More than nine months after Boko Haram, an Islamist terror organization in Nigeria, demanded that Christians immediately vacate the northern states of that African nation, Christians are continuing to be murdered while the government struggles to wage a campaign against the destabilizing guerrilla forces.
The most recent attack perpetrated by members of Boko Haram took place in the northern city of Bauchi, when a car bomb was detonated by its driver at the gates of St. John’s Church. For years, Boko Haram — a name which means “Western education is sinful” in the Hausa language — has waged a campaign of terror against the people of Nigeria in an effort to impose sharia law and to divide the nation between Islamic and Christian territories. As reported previously for The New American, the leadership of Boko Haram demanded in January of this year that all Christians immediately flee the northern states of Nigeria, which the Islamist organization believes should be inhabited only by Muslims. The demand came in the aftermath of Christmas Day bombings which killed dozens of people and left almost 100 wounded.
The September 23 attack on St. John’s Catholic Church was initially reported to have killed two people and wounded nearly 50 others; these figures were later adjusted to report four fatalities — not including the terrorist — with 48 wounded. The attack was the second such anti-Christian assault in Bauchi in one week.
According to the BBC, the attack came in the aftermath of government security forces killing Boko Haram spokesman Abu Qaqa in a gun battle in the state of Kano in northern Nigeria. Other reports mention that the spiritual leader of Boko Haram, Isah Abuja, was also killed in the same battle.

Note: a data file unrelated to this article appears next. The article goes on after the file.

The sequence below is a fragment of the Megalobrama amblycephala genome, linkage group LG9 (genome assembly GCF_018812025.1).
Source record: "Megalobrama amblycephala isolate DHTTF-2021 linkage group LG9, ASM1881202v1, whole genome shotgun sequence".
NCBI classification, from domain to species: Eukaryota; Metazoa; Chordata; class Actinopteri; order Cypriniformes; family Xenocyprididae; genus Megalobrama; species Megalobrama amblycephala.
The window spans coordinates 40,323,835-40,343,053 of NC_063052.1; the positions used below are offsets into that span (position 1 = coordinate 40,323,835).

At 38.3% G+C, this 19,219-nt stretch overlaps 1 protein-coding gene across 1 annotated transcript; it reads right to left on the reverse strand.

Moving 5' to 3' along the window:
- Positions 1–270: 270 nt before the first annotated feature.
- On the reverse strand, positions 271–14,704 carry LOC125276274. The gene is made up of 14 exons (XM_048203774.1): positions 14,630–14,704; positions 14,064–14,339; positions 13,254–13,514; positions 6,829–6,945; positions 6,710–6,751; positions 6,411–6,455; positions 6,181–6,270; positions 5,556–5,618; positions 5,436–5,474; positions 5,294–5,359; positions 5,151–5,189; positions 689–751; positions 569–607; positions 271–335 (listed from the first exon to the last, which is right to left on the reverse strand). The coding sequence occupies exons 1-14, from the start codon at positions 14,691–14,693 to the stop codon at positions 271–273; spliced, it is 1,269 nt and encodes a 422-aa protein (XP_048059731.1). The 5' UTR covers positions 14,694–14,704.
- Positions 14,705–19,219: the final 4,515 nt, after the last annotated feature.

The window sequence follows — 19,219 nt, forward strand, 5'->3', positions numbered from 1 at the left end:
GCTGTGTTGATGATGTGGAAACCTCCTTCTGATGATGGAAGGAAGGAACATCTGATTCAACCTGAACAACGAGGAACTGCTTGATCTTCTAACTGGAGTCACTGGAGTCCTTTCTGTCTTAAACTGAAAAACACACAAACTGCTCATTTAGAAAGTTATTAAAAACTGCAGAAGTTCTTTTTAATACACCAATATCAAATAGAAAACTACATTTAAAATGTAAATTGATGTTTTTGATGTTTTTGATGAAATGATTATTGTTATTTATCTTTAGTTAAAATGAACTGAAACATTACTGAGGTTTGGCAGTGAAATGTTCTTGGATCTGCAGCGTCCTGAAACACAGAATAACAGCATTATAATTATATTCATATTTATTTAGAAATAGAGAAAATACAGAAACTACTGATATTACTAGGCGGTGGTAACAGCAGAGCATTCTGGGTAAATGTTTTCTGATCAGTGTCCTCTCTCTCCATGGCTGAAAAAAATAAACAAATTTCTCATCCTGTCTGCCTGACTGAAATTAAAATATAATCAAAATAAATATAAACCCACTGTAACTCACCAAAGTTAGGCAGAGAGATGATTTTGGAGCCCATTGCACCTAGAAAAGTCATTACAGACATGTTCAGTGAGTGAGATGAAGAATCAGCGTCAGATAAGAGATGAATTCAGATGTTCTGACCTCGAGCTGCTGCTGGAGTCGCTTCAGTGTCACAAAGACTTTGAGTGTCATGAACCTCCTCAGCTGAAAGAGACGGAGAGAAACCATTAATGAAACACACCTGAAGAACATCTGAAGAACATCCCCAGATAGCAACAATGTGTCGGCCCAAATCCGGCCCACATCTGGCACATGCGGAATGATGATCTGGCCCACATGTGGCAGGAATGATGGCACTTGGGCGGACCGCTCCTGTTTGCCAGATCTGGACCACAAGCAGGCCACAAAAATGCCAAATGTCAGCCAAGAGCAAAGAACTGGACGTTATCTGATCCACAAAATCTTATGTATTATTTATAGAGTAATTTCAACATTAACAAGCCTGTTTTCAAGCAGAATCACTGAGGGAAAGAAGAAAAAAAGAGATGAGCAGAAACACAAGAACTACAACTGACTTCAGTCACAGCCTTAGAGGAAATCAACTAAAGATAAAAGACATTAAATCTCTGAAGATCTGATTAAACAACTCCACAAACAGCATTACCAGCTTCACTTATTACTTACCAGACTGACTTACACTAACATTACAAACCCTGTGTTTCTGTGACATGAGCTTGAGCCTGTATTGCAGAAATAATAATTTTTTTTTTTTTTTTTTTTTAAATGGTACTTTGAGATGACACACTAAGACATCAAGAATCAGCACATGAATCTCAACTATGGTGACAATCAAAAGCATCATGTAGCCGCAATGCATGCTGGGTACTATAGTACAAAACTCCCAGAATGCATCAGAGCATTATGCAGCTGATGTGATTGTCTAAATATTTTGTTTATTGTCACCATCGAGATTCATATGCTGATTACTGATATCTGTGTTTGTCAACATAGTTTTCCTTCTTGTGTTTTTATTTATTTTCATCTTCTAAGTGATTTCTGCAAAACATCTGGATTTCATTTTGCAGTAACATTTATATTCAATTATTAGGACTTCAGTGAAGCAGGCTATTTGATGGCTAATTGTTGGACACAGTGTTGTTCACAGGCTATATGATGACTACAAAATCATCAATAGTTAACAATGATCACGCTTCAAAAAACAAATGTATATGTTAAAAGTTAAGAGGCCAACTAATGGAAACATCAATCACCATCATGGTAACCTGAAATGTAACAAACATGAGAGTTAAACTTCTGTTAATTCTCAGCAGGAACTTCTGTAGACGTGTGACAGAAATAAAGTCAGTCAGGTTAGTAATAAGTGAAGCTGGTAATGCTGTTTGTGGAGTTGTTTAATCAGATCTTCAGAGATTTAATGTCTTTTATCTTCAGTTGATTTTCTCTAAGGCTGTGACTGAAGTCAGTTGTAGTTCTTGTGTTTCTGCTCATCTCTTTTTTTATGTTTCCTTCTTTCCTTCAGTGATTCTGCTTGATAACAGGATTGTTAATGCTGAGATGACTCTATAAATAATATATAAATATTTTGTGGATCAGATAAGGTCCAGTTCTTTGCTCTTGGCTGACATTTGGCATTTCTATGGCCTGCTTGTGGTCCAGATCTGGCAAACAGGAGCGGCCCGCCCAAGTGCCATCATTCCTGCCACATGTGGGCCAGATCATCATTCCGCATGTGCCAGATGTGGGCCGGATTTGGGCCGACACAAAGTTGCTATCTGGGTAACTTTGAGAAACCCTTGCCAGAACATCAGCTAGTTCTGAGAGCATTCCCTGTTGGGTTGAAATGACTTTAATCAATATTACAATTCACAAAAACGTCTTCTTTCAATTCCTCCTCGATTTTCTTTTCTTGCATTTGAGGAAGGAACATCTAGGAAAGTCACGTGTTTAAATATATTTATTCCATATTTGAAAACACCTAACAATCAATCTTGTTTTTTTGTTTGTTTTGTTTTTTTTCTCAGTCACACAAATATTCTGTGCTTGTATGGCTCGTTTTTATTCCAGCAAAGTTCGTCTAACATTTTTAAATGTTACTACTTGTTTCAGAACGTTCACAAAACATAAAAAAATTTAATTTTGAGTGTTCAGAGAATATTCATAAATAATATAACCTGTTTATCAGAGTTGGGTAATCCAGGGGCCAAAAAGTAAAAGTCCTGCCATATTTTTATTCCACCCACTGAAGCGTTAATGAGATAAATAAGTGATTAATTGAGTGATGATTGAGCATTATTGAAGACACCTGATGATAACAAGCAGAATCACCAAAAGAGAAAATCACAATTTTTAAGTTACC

The deaths of Abuja and Qaqa could prove a significant development in the efforts of the Nigerian government to defeat the Islamist insurrection. According to The Sun, an additional 158 suspects have been arrested in the past few days in possession of “sophisticated weapons”:
A special joint task force of security operatives, comprising men of the State Security Services (SSS) the Police and the Armed Forces, codenamed, “Operation Restore Sanity” on Monday, unraveled the mystery of Boko Haram operations in Mubi, Adamawa State, as no fewer than 158 persons have been arrested with sophisticated weapons. Security agents also discovered a factory alleged to be manufacturing ammunition, guns and Improvised Explosive Devices (IED), daggers, bows and arrows, AK 47 rifles, gun smokers and dane guns and [these] were recovered by Operation Restore Sanity.
The factory, located at the Shagari Low Cost Housing Estate, in Yelwa Ward, Mubi was discovered, while the security operatives embarked on house-to-house search for culprits and suspects of the Boko Haram Islamist sect, following a dusk-to-dawn curfew imposed on Mubi Metropolis and its environs.